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This beautiful, pine-studded rail-trail winds through Cape Henlopen State Park next to wetlands and farmland, offering a break from the nearby beaches and eclectic shopping areas. The trail runs from Gills Neck Road in Lewes to the town of Rehoboth Beach and provides a perfect nature retreat.
The trail is mostly crushed stone, except for the last 0.2 mile near Rehoboth, when it becomes asphalt. As it is well traveled by locals and tourists alike, be sure to remember your trail etiquette. You will be sharing the mostly flat route with bicyclists, walkers, runners, wheelchair users, and families with strollers and dogs. Pick up the trail at Wolfe Glade (off Wolfe Neck Road), a forested area of oak, hemlock, and pine. Turn left to head to Cape Henlopen High School on Kings Highway (US 9) in Lewes, or turn right to head toward Rehoboth Beach. As of 2015, you can also start at the new western endpoint on Gills Neck Road under Freeman Highway (US 9) near downtown Lewes.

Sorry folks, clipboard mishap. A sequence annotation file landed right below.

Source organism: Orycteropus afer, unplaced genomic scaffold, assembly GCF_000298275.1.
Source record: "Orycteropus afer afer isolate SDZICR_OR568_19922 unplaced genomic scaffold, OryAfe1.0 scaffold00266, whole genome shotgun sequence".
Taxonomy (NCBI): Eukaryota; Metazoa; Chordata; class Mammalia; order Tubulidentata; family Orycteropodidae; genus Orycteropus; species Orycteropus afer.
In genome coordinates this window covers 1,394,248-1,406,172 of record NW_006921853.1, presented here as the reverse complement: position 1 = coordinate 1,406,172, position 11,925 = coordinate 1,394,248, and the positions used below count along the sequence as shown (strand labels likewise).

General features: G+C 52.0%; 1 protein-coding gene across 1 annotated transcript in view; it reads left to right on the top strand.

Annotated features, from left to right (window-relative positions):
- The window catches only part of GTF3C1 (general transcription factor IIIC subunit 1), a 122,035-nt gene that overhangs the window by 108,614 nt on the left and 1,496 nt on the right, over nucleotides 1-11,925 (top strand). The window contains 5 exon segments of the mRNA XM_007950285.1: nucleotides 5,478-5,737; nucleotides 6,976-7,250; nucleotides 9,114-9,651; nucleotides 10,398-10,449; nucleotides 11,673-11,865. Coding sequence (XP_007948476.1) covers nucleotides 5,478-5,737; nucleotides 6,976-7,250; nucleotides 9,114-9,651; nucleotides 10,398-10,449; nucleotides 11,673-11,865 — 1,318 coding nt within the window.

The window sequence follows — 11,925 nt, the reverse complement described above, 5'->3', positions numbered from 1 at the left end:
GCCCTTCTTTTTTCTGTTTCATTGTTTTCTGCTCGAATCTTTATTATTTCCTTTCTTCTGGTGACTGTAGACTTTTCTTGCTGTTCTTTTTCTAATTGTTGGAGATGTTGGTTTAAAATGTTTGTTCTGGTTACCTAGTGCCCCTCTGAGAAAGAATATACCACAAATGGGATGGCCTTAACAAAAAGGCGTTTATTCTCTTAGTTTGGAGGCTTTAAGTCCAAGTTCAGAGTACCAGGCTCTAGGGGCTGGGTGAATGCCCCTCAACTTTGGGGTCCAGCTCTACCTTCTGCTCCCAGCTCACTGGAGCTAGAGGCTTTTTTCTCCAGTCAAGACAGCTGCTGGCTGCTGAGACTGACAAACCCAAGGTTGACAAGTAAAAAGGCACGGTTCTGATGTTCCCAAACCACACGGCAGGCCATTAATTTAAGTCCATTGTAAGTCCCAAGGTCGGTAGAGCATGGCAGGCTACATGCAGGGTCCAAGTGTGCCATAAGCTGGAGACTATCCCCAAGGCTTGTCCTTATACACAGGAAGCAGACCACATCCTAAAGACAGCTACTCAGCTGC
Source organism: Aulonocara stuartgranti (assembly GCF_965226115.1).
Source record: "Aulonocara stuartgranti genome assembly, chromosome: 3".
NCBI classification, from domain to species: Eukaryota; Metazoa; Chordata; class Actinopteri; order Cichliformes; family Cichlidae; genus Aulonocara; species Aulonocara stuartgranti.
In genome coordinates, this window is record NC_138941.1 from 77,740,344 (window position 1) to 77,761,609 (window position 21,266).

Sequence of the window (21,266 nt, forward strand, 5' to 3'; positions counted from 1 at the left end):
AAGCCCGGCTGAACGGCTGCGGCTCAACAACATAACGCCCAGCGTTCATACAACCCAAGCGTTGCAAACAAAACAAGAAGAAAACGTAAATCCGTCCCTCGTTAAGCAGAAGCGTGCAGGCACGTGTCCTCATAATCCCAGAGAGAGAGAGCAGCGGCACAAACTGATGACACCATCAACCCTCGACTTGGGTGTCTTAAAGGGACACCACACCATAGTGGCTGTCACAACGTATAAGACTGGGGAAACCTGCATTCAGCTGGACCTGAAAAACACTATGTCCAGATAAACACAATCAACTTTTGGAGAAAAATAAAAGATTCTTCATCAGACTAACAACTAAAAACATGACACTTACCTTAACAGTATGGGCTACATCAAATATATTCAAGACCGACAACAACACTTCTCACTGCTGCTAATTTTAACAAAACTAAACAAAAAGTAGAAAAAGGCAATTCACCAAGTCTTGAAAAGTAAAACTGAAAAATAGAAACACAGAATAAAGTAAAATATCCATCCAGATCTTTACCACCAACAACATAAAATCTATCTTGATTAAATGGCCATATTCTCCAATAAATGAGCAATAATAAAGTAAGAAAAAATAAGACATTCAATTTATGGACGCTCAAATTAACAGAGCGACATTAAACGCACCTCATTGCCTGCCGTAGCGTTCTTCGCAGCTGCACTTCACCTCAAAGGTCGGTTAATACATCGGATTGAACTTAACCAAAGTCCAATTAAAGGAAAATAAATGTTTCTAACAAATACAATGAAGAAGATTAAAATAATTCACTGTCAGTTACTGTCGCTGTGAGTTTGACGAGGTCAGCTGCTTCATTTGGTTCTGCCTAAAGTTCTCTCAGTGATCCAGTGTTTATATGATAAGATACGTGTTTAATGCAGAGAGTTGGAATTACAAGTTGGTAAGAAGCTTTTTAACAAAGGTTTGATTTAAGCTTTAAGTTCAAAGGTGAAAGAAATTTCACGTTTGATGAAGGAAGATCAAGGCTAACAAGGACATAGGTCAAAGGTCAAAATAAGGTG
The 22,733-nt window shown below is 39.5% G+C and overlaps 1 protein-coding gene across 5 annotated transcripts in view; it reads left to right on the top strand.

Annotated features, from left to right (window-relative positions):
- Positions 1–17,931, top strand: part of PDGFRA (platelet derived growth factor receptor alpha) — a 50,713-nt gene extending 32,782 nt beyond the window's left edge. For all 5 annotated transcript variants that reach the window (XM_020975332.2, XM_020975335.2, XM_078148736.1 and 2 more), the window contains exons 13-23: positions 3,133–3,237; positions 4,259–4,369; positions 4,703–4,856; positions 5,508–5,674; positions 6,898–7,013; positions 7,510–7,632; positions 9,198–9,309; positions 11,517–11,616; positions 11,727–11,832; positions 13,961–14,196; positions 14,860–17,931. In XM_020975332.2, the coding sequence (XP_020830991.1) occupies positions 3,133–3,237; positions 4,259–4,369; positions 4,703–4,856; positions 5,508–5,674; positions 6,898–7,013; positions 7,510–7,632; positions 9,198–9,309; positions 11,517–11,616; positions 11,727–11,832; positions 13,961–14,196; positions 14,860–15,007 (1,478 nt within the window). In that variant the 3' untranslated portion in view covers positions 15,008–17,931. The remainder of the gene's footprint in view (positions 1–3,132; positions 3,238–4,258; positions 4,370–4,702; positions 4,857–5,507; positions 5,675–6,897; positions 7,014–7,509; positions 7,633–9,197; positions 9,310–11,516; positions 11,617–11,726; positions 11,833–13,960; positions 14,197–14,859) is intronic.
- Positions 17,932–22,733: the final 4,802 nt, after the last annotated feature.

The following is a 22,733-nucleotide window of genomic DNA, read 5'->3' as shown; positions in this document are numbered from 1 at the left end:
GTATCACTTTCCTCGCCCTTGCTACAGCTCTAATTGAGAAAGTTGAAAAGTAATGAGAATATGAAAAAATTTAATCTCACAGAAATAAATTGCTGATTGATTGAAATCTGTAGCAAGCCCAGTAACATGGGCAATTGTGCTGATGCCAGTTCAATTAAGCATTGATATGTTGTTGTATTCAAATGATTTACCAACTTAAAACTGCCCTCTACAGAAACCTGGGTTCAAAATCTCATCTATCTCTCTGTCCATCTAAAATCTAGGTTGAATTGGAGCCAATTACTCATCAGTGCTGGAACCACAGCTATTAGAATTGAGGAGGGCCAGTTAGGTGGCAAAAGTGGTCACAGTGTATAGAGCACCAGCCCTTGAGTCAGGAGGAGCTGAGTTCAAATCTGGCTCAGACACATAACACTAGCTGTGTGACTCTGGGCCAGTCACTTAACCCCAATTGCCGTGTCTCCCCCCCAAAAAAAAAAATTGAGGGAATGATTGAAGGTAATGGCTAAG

Along the way, the trail offers views of wetlands—especially at Holland Glade—via a refurbished 80-foot railroad bridge built in 1913. Continue farther and you'll find yourself flanked by cornfields and forests. Hawks and geese (both snow and Canada geese) can be spotted in the air, and deer, squirrels, and other small woodland animals share the trail. At the trail's southern end, Tanger Outlets provides bargain hunters an opportunity to break from the trail, shop the mall, and grab a bite to eat before heading back into the relative calm of the Junction & Breakwater Trail.
To reach parking at Cape Henlopen High School in Lewes, from the intersection of US 9, Business US 9, and State Route 1, travel east on SR 1 for 1.2 miles, and then take a left onto Kings Highway (County Road 268). Go approximately 1 mile. The trail is on the right, across Kings Highway from the high school.
To reach Wolfe Neck and parking, from the intersection of SR 1 and SR 1A in Dewey Beach, go 3.9 miles northwest on SR 1, and turn right onto Wolfe Neck Road. Go approximately 1 mile. You will see the Wolfe House on your right, where parking, restrooms, and a water fountain can be found next to the 0.2-mile path leading to the trail. (If you are traveling east on SR 1 from the intersection of US 9, Business US 9, and SR 1, you will go 3 miles, pass this turn, and make a U-turn at the next traffic light to access Wolfe Neck Road. You can also go slightly farther south on SR 1 and turn left onto Munchy Branch Road, which you follow 0.5 mile, where it turns left and goes another 0.7 mile until it hits Wolfe Neck Road.)